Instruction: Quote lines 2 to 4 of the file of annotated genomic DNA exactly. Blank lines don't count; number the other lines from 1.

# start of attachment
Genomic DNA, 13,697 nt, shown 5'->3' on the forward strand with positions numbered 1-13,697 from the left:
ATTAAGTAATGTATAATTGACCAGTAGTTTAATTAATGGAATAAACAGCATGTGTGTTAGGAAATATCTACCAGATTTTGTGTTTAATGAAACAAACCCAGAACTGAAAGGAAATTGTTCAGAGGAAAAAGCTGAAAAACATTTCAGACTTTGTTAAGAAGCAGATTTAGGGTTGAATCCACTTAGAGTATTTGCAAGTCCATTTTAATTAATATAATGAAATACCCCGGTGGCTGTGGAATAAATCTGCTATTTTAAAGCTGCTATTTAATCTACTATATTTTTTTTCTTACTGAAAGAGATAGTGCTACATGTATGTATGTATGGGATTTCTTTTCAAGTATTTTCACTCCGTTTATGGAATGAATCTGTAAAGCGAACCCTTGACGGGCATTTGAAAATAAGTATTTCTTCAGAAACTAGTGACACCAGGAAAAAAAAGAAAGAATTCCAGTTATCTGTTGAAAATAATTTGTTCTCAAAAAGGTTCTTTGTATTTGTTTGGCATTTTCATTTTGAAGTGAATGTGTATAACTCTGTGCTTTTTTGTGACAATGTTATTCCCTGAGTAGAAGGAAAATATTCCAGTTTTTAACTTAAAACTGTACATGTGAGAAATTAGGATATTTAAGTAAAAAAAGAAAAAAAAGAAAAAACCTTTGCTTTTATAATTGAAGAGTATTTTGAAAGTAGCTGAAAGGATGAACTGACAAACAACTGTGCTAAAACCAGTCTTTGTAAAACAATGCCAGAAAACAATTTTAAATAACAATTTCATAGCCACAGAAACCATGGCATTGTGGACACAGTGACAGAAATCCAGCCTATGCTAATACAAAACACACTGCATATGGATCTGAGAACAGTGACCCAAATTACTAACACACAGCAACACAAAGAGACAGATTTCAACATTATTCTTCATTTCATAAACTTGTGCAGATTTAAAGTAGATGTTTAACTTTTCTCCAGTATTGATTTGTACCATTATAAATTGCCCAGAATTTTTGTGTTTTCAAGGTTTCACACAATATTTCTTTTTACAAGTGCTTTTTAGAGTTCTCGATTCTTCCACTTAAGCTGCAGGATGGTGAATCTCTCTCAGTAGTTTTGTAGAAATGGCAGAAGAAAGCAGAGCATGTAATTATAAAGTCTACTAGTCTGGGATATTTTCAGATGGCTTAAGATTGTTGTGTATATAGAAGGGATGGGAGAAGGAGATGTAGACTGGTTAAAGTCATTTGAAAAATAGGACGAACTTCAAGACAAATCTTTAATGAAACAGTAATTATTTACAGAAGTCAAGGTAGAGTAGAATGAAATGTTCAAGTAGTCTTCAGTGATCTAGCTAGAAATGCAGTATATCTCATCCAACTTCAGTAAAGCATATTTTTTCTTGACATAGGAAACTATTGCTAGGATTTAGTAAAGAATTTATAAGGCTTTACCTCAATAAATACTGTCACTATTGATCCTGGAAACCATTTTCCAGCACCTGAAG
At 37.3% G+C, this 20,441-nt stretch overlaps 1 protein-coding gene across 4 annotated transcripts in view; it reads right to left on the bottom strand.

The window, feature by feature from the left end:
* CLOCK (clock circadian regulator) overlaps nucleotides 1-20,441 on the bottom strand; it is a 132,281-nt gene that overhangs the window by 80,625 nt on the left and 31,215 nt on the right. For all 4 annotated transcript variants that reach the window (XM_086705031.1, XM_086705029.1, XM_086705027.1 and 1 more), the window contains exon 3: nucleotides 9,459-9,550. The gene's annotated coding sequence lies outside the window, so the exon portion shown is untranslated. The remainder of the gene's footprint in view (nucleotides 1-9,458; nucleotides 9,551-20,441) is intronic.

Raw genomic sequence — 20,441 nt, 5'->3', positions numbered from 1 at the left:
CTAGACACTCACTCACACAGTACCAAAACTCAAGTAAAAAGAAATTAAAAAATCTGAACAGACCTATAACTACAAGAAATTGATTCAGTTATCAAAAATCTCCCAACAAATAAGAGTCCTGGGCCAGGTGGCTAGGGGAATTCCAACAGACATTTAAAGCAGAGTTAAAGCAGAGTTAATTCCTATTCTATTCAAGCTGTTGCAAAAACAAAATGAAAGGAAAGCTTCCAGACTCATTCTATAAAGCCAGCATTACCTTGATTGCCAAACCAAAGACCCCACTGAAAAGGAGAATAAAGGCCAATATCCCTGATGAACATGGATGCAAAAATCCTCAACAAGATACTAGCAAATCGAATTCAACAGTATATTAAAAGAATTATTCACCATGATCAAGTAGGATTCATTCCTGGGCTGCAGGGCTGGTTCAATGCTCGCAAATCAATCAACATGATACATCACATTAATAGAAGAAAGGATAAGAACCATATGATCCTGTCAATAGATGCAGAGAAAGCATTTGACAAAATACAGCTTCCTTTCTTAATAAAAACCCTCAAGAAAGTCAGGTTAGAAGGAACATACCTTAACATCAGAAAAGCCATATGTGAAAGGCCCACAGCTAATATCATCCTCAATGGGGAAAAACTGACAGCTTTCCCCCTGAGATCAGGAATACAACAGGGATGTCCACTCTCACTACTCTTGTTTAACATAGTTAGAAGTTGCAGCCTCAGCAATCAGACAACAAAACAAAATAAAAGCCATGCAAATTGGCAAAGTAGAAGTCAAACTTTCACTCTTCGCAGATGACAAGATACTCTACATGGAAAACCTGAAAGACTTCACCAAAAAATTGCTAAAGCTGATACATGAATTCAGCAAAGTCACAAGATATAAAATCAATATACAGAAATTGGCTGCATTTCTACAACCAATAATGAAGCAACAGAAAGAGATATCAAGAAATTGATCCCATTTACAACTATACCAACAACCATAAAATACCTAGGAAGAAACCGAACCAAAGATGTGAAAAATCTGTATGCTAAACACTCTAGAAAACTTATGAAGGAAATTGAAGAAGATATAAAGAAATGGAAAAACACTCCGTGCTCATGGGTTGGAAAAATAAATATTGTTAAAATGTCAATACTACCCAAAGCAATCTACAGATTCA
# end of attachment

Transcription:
ATTAAGTAATGTATAATTGACCAGTAGTTTAATTAATGGAATAAACAGCATGTGTGTTAGGAAATATCTACCAGATTTTGTGTTTAATGAAACAAACCCAGAACTGAAAGGAAATTGTTCAGAGGAAAAAGCTGAAAAACATTTCAGACTTTGTTAAGAAGCAGATTTAGGGTTGAATCCACTTAGAGTATTTGCAAGTCCATTTTAATTAATATAATGAAATACCCCGGTGGCTGTGGAATAAATCTGCTATTTTAAAGCTGCTATTTAATCTACTATATTTTTTTTCTTACTGAAAGAGATAGTGCTACATGTATGTATGTATGGGATTTCTTTTCAAGTATTTTCACTCCGTTTATGGAATGAATCTGTAAAGCGAACCCTTGACGGGCATTTGAAAATAAGTATTTCTTCAGAAACTAGTGACACCAGGAAAAAAAAGAAAGAATTCCAGTTATCTGTTGAAAATAATTTGTTCTCAAAAAGGTTCTTTGTATTTGTTTGGCATTTTCATTTTGAAGTGAATGTGTATAACTCTGTGCTTTTTTGTGACAATGTTATTCCCTGAGTAGAAGGAAAATATTCCAGTTTTTAACTTAAAACTGTACATGTGAGAAATTAGGATATTTAAGTAAAAAAAGAAAAAAAAGAAAAAACCTTTGCTTTTATAATTGAAGAGTATTTTGAAAGTAGCTGAAAGGATGAACTGACAAACAACTGTGCTAAAACCAGTCTTTGTAAAACAATGCCAGAAAACAATTTTAAATAACAATTTCATAGCCACAGAAACCATGGCATTGTGGACACAGTGACAGAAATCCAGCCTATGCTAATACAAAACACACTGCATATGGATCTGAGAACAGTGACCCAAATTACTAACACACAGCAACACAAAGAGACAGATTTCAACATTATTCTTCATTTCATAAACTTGTGCAGATTTAAAGTAGATGTTTAACTTTTCTCCAGTATTGATTTGTACCATTATAAATTGCCCAGAATTTTTGTGTTTTCAAGGTTTCACACAATATTTCTTTTTACAAGTGCTTTTTAGAGTTCTCGATTCTTCCACTTAAGCTGCAGGATGGTGAATCTCTCTCAGTAGTTTTGTAGAAATGGCAGAAGAAAGCAGAGCATGTAATTATAAAGTCTACTAGTCTGGGATATTTTCAGATGGCTTAAGATTGTTGTGTATATAGAAGGGATGGGAGAAGGAGATGTAGACTGGTTAAAGTCATTTGAAAAATAGGACGAACTTCAAGACAAATCTTTAATGAAACAGTAATTATTTACAGAAGTCAAGGTAGAGTAGAATGAAATGTTCAAGTAGTCTTCAGTGATCTAGCTAGAAATGCAGTATATCTCATCCAACTTCAGTAAAGCATATTTTTTCTTGACATAGGAAACTATTGCTAGGATTTAGTAAAGAATTTATAAGGCTTTACCTCAATAAATACTGTCACTATTGATCCTGGAAACCATTTTCCAGCACCTGAAG
At 37.3% G+C, this 20,441-nt stretch overlaps 1 protein-coding gene across 4 annotated transcripts in view; it reads right to left on the bottom strand.

The window, feature by feature from the left end: